There are two kinds of teachers: the kind that fill you with so much quail shot that you can’t move, and the kind that just gives you a little prod behind and you jump to the skies. —Robert Frost
As young musicians, we may encounter many types of teachers, ranging from the traditional to a Suzuki advocate, and perhaps even some champions of Orff, Dalcroze, or Kodaly for a lucky few. So, what distinguishes a good teacher from a great one? At different career points, both of Frost’s teachers hold value. In my own teaching and composing, I find myself returning to a few basic principles that illustrate these ideas. First and foremost, I build rules/identify parameters, ask questions, and maintain dedication. The most successful atmosphere for the student and teacher exists when both parties are thinking, creating, and being stimulated by one another’s ideas and artistic solutions.
The most fundamental goal for a young musician is to find her/his artistic voice. After all, we make music to communicate something beyond words, something transcendental. For composers, creating a form, choosing an instrumentation, and devising an intention in tandem are critical. While modeling forms can be immensely important, beginners seem to excel when presented with an open palette, one that allows them to help build the rules of their craft. Boundaries tend to limit the student, while options inspire. While every student is unique, I have found that encouraging open parameters is helpful; when a student has a hand in determining a form that reflects his/her creative intention, he/she is more prone to remain devoted to the inspiration.
For most of us, teaching students how to ask questions and find solutions is more valuable than articulating history. If a sincere answer is to be discovered, the student must ask the question. For the teacher, this generally requires a lot of patience, listening, and learning. In creative fields, the answer is most always found in the question. Once the student is invested in this process, then historicizing, theorizing, and analyzing will be natural consequences. For example, imagine a student who wants to illuminate the state of mind in-between consciousness and unconsciousness in a composition, like being awakened from a dream. Rather than ask the student to mimic Debussy (a logical connection) without context, I would advocate for the student to first create their own form and instrumentation, requiring them to generate both the content and motivation for formal decision-making. Alongside these tasks, I would encourage several listening assignments—music by historically contrasting composers (with score, if possible); this type of complimentary approach strengthens both expressiveness and craft.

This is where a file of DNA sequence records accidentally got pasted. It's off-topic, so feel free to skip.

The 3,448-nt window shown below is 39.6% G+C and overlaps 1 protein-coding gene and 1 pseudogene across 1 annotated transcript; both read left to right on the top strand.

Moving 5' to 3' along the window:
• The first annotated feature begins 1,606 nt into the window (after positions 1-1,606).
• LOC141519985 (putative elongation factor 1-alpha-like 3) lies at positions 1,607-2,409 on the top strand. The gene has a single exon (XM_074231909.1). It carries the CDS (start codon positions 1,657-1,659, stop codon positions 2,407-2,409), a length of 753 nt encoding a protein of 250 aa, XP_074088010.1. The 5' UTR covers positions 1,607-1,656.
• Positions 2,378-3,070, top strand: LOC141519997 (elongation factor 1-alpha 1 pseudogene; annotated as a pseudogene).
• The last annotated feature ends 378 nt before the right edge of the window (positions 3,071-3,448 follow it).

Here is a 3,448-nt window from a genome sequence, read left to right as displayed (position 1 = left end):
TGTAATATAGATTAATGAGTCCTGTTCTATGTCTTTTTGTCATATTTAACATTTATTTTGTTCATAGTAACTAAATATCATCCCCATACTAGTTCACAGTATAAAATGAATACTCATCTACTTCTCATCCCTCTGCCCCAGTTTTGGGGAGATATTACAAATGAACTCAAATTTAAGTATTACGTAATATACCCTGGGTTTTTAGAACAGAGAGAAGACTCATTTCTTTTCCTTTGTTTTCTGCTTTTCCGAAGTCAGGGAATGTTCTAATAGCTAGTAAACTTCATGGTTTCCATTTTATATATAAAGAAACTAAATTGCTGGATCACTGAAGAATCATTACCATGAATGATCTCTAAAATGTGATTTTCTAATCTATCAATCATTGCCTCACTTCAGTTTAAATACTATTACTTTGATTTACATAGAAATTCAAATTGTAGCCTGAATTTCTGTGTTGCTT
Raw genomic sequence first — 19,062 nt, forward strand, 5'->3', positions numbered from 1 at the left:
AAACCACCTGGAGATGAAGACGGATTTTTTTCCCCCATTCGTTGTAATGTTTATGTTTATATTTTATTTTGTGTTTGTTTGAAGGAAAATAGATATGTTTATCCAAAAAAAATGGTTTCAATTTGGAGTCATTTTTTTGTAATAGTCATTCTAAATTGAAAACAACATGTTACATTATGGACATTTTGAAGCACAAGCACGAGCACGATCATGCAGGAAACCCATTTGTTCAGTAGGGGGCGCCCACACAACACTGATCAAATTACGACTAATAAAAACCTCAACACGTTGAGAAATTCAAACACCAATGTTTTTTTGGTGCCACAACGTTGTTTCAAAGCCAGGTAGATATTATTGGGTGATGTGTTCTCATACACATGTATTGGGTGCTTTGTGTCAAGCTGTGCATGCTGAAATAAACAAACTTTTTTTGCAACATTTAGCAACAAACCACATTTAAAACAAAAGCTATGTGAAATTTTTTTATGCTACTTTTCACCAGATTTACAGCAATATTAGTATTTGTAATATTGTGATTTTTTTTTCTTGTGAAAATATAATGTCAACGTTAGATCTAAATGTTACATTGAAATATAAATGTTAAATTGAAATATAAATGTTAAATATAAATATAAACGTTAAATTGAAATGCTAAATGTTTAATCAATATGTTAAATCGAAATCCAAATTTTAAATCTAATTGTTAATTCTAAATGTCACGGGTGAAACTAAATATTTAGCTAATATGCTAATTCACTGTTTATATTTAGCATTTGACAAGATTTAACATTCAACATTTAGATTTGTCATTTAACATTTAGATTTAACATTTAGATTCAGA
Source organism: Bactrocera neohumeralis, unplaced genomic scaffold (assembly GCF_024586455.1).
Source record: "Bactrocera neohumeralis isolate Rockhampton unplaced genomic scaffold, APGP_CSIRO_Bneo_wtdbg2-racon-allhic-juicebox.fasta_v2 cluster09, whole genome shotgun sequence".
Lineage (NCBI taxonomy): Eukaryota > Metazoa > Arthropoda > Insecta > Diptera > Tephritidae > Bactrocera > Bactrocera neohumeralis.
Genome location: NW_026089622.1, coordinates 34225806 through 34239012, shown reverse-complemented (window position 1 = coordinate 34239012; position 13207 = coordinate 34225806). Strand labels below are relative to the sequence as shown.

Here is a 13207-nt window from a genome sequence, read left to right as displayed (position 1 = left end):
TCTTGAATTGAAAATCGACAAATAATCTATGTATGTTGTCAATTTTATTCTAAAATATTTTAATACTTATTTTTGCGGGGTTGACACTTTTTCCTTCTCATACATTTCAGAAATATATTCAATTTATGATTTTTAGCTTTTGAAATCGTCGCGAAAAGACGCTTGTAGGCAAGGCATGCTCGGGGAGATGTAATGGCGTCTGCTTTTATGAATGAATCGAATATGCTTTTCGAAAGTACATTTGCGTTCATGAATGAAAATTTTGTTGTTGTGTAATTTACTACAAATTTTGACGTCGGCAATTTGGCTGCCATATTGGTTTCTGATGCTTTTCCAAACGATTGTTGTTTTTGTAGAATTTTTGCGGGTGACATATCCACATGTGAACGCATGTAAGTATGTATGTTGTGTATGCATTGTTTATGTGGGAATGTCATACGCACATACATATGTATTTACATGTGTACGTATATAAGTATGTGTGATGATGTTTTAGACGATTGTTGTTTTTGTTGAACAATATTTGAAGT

Teaching demands a dedication similar to what’s required when writing music or playing an instrument. For me, there is a natural and beneficial balance to be struck between being a musician and a teacher, as both strengthen knowledge and encourage inquiry (on behalf of the student and teacher alike!). The most successful learning atmosphere exists when both parties are thinking and creating, stimulated by one another’s ideas and artistic solutions. When I consider the most memorable “teaching moments,” which are signposts in my own learning, I come up with a few consistent themes:
Listen to and question everything
Hear what you compose and compose what you hear
Organize what you compose (know where/when things belong)
Create a structure/language for what you compose/hear
I tend to think the best teachers operate in both ways Frost describes, depending on where the student needs to go. Our job is to awaken curiosity, both in our students and within ourselves. I had my fair share of both the teachers who filled me with “quail-shot” and many more who gently nudged me into the sky.
Composer Mara Gibson is originally from Charlottesville, Virginia. She graduated from Bennington College and completed her Ph.D. at SUNY Buffalo. She has received grants and honors from the American Composers Forum, the Banff Center, Louisiana Division of the Arts, ArtsKC, Meet The Composer, the Kansas Arts Commission, the National Endowment for the Arts, the International Bass Society, ASCAP, and the John Hendrick Memorial Commission. Internationally renowned ensembles and soloists have performed her music throughout the United States, Canada, South America, Asia, and Europe. Gibson teaches at the UMKC Conservatory of Music and Dance while leading the conservatory’s Community Music and Dance Academy as director, where she is founder of the UMKC Composition Workshop and co-director/founder of ArtSounds.